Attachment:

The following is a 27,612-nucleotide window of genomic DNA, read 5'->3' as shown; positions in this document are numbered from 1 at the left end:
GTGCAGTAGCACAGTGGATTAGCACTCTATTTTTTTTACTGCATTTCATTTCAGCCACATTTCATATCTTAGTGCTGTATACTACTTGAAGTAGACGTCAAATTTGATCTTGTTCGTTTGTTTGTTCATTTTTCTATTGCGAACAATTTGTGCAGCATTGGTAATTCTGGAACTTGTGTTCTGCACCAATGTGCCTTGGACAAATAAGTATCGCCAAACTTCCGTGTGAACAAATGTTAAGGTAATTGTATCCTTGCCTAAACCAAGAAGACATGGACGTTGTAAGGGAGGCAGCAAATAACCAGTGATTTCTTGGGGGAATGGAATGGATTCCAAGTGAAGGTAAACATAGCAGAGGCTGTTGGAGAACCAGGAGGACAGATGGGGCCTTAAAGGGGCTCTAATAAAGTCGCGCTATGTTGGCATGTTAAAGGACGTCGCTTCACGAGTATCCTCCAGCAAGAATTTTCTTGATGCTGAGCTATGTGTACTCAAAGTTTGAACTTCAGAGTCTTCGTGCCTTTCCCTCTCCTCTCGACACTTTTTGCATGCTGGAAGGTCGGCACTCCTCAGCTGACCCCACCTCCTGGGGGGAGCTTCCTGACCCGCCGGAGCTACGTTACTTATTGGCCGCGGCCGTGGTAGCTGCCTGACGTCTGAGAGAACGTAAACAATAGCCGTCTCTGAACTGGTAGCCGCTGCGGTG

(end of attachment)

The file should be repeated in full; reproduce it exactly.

The following is a 27,612-nucleotide window of genomic DNA, read 5'->3' as shown; positions in this document are numbered from 1 at the left end:
GTGCAGTAGCACAGTGGATTAGCACTCTATTTTTTTTACTGCATTTCATTTCAGCCACATTTCATATCTTAGTGCTGTATACTACTTGAAGTAGACGTCAAATTTGATCTTGTTCGTTTGTTTGTTCATTTTTCTATTGCGAACAATTTGTGCAGCATTGGTAATTCTGGAACTTGTGTTCTGCACCAATGTGCCTTGGACAAATAAGTATCGCCAAACTTCCGTGTGAACAAATGTTAAGGTAATTGTATCCTTGCCTAAACCAAGAAGACATGGACGTTGTAAGGGAGGCAGCAAATAACCAGTGATTTCTTGGGGGAATGGAATGGATTCCAAGTGAAGGTAAACATAGCAGAGGCTGTTGGAGAACCAGGAGGACAGATGGGGCCTTAAAGGGGCTCTAATAAAGTCGCGCTATGTTGGCATGTTAAAGGACGTCGCTTCACGAGTATCCTCCAGCAAGAATTTTCTTGATGCTGAGCTATGTGTACTCAAAGTTTGAACTTCAGAGTCTTCGTGCCTTTCCCTCTCCTCTCGACACTTTTTGCATGCTGGAAGGTCGGCACTCCTCAGCTGACCCCACCTCCTGGGGGGAGCTTCCTGACCCGCCGGAGCTACGTTACTTATTGGCCGCGGCCGTGGTAGCTGCCTGACGTCTGAGAGAACGTAAACAATAGCCGTCTCTGAACTGGTAGCCGCTGCGGTG